That’s because the cell’s barrier skin is tailored to protect its innards from its particular environment, while allowing specific nutrients to flow in and waste to flow out. Life got more complex but these basic challenges remained.
    Life learned to repurposed its genetic heritage, body parts were re-proportioned, modifications made, animals radiated, survivors learned to thrived in their brave new worlds. The increasing interaction of plants, animals, predators, preay, sensing, grasping, protecting, hiding, thinking – the stuff of competition, all of it worked together giving birth to ecology and the outlines of today’s world.
    Some say since the Cambrian, Earth’s story has simply been variations on those themes as Life danced to climate and plate tectonics.
    Now at around 9:30PM, or 443 million years ago, the third period of Earth’s Paleozoic (old life) Era begins, the Ordovician takes over. Continents dance around the southern hemisphere joisting each other and causing erratic sea level rise and increased continental erosion that’s dumped into the seas. All worked together driving diversification as creatures needed to adapted or died.
    Then continents settled in on the Gondwana supercontinent around the South Pole and another killer ice age, before they drifted north and back into warmer climates and the Silurian Period bringing another resurgence of Life and changing species. The Silurian ends in another minor extinction event as continents move nearer the equator.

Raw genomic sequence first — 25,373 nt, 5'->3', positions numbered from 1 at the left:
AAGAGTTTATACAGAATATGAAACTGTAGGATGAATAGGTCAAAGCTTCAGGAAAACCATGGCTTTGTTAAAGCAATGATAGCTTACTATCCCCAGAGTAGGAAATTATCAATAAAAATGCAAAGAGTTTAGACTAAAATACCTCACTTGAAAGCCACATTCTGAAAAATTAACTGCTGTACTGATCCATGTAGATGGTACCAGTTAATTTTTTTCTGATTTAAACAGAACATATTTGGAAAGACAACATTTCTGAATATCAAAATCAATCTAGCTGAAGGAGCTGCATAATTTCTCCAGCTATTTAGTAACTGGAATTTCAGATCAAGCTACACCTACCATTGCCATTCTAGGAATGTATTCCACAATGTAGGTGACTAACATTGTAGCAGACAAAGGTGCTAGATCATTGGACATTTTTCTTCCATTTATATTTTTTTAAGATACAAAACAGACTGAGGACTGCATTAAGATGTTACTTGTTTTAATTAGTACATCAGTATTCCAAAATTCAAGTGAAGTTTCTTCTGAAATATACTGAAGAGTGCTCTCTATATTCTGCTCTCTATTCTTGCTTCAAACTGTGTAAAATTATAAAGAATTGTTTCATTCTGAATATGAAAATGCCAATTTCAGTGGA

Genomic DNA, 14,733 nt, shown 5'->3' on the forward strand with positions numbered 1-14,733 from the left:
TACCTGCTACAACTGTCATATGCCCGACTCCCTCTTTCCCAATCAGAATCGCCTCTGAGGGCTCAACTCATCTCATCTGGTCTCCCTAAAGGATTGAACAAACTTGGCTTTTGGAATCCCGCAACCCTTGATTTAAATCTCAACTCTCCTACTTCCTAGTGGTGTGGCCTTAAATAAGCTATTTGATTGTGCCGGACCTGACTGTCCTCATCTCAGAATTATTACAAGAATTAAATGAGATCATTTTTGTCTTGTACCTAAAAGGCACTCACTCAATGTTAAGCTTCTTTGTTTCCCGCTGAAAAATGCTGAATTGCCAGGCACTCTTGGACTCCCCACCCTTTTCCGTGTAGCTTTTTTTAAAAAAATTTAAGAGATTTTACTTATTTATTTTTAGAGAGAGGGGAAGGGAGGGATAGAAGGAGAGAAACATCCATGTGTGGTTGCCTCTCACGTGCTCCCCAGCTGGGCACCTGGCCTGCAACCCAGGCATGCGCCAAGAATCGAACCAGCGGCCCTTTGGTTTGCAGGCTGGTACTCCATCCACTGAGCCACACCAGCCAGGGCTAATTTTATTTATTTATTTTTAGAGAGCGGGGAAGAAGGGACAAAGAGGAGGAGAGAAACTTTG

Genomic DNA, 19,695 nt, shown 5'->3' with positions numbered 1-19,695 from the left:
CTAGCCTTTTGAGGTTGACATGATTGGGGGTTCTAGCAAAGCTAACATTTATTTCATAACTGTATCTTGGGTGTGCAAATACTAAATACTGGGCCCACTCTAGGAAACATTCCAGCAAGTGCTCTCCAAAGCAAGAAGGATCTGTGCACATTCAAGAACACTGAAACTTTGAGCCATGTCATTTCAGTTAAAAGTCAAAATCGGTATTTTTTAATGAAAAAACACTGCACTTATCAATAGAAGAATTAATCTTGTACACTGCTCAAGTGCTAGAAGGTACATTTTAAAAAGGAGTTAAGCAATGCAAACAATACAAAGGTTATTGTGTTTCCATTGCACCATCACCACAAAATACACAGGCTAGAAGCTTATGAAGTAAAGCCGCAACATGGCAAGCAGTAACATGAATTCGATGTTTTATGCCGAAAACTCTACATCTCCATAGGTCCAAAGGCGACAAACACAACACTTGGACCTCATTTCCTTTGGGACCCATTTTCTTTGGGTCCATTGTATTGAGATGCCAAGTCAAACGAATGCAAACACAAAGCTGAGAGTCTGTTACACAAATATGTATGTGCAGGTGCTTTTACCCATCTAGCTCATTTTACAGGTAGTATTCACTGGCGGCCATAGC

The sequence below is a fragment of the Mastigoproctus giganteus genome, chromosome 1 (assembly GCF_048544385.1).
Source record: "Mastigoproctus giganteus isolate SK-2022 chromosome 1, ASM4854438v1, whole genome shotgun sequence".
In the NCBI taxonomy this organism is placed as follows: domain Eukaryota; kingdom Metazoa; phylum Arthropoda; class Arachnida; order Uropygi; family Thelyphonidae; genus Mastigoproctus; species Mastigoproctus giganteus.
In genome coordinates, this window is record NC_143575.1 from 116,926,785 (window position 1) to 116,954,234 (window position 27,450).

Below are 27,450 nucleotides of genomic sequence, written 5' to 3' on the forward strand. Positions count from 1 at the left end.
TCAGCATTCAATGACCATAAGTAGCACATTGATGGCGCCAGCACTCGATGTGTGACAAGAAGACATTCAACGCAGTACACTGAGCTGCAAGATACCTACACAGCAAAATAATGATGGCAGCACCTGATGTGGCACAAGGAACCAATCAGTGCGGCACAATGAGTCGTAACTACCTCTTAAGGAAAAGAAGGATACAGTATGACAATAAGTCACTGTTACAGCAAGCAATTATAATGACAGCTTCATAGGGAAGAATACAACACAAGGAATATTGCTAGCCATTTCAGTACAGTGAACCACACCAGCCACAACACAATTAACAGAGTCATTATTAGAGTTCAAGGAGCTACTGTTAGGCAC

Those who survived into the Devonian when continents aligned with the equator where they faced tougher environments and unforgiving weather fluctuations, but also more opportunities to exploit with new inventions, such as seeds.
    Now at about 10PM that is about 340 million years ago, another uptick in tectonics, volcanoes, degassing as continents start welding themselves onto the growing supercontinent Pangea with a single ocean covering ~3/4th of the Earth.
    This forced another round of smaller extinctions and adaptations. It also encouraged some creatures to take their chances on land, or to swim up stream into rivers and adapt to fresh water.
    Next the world woke to the warm Carboniferous Period. This period is a big deal because the air contained 35% oxygen. Life on land soaked it in, insects became giants, plants became lush forests and eggs were invented. The lush Carboniferous came in with glaciers and goes out with deserts and droughts and another collapse. Conditions improved and a slimmed down Permian Period biota rebounded. Then, a volcanic event like none other.